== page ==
Two Presidents

With Bush being the lamest of lame ducks, WaPo columnist Eugene Robinson is getting concerned:

Bush could and should do it — he is still president, and preventing economic collapse is part of the job description. But he won’t. It’s ironic that after being so aggressive and proactive in other areas, the Decider is so indecisive and passive about the economy. He has limited his role to signing off on whatever Paulson says is necessary — most recently, $20 billion in cash and $306 billion in guarantees for Citigroup, a move that Bush apparently approved during his flight home from Peru.

In part, Bush’s inaction stems from ideology. If the free market is always right, it ought to correct itself and get back on course. All the government really needs to do is take care of a few emergencies such as Bear Stearns, Freddie Mac, Fannie Mae, IndyMac, AIG, Wachovia, Citigroup . . . and, of course, whatever comes next. Not the auto companies, however: In Bushworld, the firms that created the toxic mortgage-backed securities that threaten to bring down the global financial system are somehow morally superior to the companies that created the Mustang, the Malibu and the minivan.

I don’t think ideology explains it all, though. Even if he wanted to make a real run at righting the economy, at this point Bush has neither the energy nor the credibility to make it happen.

With Obama legally without authority, Robinson sees very little recourse except to hope that Paulson can keep juggling.

Update: McClatchy also had an article addressing the point:

Paul Light, a government professor at New York University’s Robert F. Wagner School of Public Service, said the rapidly deteriorating economy is forcing Obama to become the nation’s Booster-in-Chief before he becomes president.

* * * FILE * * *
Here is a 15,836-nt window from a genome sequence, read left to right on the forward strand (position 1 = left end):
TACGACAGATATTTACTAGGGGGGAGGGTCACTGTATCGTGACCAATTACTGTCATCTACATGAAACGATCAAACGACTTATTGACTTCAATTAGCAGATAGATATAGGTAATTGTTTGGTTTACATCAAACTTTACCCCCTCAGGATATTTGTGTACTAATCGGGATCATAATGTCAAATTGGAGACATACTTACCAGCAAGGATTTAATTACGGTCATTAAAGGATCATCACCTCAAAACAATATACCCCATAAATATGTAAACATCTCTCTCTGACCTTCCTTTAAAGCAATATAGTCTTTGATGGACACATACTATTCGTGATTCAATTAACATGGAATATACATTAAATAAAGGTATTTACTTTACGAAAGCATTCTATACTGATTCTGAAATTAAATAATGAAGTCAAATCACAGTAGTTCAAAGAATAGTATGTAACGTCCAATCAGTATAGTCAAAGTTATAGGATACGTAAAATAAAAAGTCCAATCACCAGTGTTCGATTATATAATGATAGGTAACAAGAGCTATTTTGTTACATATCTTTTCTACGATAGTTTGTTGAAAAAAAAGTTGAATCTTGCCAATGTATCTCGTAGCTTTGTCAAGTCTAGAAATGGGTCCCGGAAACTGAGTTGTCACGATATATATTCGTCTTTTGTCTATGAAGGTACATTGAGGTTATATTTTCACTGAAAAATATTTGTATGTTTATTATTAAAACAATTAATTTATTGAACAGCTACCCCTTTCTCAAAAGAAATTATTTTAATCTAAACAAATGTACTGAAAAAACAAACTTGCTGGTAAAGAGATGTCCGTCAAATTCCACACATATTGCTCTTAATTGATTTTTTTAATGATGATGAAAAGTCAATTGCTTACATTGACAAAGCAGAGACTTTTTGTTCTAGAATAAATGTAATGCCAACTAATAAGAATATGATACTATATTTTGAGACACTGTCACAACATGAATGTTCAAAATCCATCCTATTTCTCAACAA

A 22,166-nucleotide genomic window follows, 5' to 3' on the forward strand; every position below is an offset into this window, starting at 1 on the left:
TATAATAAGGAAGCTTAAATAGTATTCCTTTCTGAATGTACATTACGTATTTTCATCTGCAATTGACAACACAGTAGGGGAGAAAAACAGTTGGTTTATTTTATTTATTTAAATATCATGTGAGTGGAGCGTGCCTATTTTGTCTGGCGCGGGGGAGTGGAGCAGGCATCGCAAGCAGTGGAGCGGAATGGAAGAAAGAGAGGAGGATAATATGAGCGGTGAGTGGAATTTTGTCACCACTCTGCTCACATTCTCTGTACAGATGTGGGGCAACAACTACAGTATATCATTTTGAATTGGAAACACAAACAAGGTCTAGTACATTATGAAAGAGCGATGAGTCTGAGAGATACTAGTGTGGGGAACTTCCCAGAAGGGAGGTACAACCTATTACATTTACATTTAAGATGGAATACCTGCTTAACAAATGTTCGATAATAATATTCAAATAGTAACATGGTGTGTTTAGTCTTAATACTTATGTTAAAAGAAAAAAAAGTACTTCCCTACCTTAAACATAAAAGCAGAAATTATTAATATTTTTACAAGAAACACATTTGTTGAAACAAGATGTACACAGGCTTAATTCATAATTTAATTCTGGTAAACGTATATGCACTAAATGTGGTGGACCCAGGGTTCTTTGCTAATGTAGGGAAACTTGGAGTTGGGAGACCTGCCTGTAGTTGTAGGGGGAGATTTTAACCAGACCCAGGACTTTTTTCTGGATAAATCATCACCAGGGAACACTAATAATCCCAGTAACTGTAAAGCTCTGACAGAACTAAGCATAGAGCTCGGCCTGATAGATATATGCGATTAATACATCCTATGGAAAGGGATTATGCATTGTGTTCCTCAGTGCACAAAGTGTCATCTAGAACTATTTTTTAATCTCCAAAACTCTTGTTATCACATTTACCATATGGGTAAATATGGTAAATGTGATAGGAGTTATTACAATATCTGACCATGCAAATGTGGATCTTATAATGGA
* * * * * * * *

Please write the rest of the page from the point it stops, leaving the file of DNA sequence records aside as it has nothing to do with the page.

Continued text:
“The markets are saying that George Bush is irrelevant to the economic future of the country, and they want to hear from Obama,” Light said. “Obama doesn’t have much choice but to reassure the markets as best he can. The ball is in his court whether he likes it or not.”

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Bail Out

Ross Douthat, in the wake of Monday’s House vote:

The most likely scenario, as of 3 PM this afternoon: The stock market continues to drop. Some version of the bailout passes in the next week. The American economy staggers into a recession, but passes through the storm without 1930s-style suffering; the Republican Party is not so fortunate. Even though most Americans claim to oppose the bailout [update: not anymore], the House GOP’s obstructionism is widely viewed as having worsened the economic situation; the fact that these are contradictory positions does not faze an electorate that wraps all of the country’s current troubles up, ties them with a bow, and lays them at the feet of the Bush-led GOP. John McCain loses by a landslide in November. The Democratic Party regains years or even decades worth of ground among the white working class, consolidates the Hispanic vote, and locks up a large chunk of highly-educated voters who might otherwise lean conservative. The muchdiscussed liberal realignment happens. And a politician running on a Ron Paul-style economic platform does very, very well in the GOP primaries of 2012.

The Dow dropped 777 points. Thanks, assholes. Main Street is getting antsy:

The United States Chamber of Commerce vowed to exert pressure, warning in a letter to members of Congress that it would keep track of who votes how. “Make no mistake,” the letter said. “When the aftermath of Congressional inaction becomes clear, Americans will not tolerate those who stood by and let the calamity happen.”